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. Last Updated: 07/27/2016

TNK Joins Race for Control of Slavneft


Itar-Tass

Simon Kukes

Tyumen Oil Co. has officially entered the Slavneft sweepstakes, publicly confirming for the first time its intention to participate in the largest privatization tender of the year.

Simon Kukes, the president of Tyumen Oil Co., or TNK, told the Financial Times in an interview published Tuesday that his company, the nation's fourth-largest crude producer, would submit a bid for the government's 74.95 stake in Slavneft within two weeks.

Kukes declined, however, to say whether TNK would bid alone or with a partner.

"There are a lot of possibilities but I cannot say any more at the moment," he said.

The State Property Fund has set a minimum price of $1.3 billion for the stake, but analysts say competition from other oil majors could push it into the $2 billion range.

The nation's top three producers -- LUKoil, Yukos and cash-rich Surgutneftegaz -- are rumored to be preparing bids, but all have refused to commit one way or the other, leaving No. 5 Sibneft and now TNK the only declared bidders.

"We are interested in participating in the action," Sibneft spokesman John Mann said Tuesday. "But we recognize the fact that we will not be the only company interested."

Like Kukes, however, Mann declined to say whether a joint TNK-Sibneft bid was in the works, a move analysts say would be logical.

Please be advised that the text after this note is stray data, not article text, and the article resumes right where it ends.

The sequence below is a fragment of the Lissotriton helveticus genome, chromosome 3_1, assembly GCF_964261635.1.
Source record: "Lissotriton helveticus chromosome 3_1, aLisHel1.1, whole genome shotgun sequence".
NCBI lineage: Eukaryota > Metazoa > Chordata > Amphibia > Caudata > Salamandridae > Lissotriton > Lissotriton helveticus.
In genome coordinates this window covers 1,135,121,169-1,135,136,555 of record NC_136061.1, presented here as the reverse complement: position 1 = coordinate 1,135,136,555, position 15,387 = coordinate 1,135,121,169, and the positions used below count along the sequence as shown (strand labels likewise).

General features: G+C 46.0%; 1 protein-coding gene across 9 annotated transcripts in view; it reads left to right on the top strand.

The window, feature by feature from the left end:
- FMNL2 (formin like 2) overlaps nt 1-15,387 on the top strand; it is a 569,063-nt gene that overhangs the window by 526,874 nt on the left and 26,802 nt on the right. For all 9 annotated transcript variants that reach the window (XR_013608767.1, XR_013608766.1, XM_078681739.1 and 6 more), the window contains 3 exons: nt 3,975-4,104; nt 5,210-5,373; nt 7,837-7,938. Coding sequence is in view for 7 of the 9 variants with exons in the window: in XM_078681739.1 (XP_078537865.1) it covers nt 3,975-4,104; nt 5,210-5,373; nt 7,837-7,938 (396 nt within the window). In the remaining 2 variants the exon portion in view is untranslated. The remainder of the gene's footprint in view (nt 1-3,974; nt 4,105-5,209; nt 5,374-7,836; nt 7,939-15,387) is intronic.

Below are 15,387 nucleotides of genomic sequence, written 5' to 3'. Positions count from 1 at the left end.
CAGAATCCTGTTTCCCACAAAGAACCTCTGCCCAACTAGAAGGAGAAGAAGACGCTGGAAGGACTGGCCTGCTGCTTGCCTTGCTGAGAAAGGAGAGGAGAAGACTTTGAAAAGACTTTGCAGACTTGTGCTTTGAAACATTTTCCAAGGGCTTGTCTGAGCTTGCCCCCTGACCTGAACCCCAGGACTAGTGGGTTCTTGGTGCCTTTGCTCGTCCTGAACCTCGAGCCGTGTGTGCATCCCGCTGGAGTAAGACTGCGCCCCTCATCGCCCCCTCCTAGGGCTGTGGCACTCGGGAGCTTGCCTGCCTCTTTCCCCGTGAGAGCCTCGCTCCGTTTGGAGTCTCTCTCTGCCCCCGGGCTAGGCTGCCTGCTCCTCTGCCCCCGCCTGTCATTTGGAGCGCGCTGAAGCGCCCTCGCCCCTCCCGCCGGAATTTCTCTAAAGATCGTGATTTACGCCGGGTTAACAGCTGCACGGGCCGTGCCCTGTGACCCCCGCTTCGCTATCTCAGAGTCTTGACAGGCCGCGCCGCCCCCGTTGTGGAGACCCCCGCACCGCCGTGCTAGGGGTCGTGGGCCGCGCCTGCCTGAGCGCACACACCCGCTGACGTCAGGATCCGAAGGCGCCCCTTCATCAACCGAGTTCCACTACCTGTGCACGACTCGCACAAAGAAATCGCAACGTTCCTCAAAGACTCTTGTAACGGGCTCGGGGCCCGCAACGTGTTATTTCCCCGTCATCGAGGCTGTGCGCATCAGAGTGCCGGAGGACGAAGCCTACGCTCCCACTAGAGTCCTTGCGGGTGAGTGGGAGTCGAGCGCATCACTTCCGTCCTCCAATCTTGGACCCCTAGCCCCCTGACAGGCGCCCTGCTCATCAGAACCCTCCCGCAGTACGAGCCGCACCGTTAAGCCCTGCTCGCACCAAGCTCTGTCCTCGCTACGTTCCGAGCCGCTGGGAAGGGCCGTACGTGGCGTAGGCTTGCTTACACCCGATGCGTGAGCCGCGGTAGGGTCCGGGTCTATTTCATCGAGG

Timerbulat Karimov, oil and gas analyst at the Aton brokerage, said a joint bid for Slavneft, which accounts for just over 4 percent of Russia's crude output, would make sense for both companies, particularly since they already have an existing partnership.

The two oil majors already jointly hold a 13 percent stake in Slavneft via an investment trust, and TNK controls some 40 percent of Slavneft subsidiary Megionneftegaz, which accounts for 80 percent of Slavneft's total production.

In addition, the two companies recently announced the creation of a strategic partnership in which Sibneft will receive an 8.6 percent equity stake in offshore company TNK International Ltd., the main shareholder in the TNK and Onako oil holdings. In exchange, TNK will get 40 percent of Orenburgneft, Onako's main operator.

Sibneft and TNK have also been actively raising funds by securing loans, in Sibneft's case, or, like TNK, placing debt paper abroad, which could indicate that both oil majors are readying themselves for the purchase, Karimov said.

The date for the tender has not been set, but Prime Minister Mikhail Kasyanov said Tuesday it would definitely be before the end of the year.

"The sale of the stake will take place in mid-December, but no later than Dec. 20," Kasyanov said.

State Property Fund chairman Vladimir Malin said in a press release Tuesday that the government is working "to make the auction transparent and the details about the item on sale maximally open."

The other significant Slavneft shareholder is the government of Belarus, which owns 11 percent.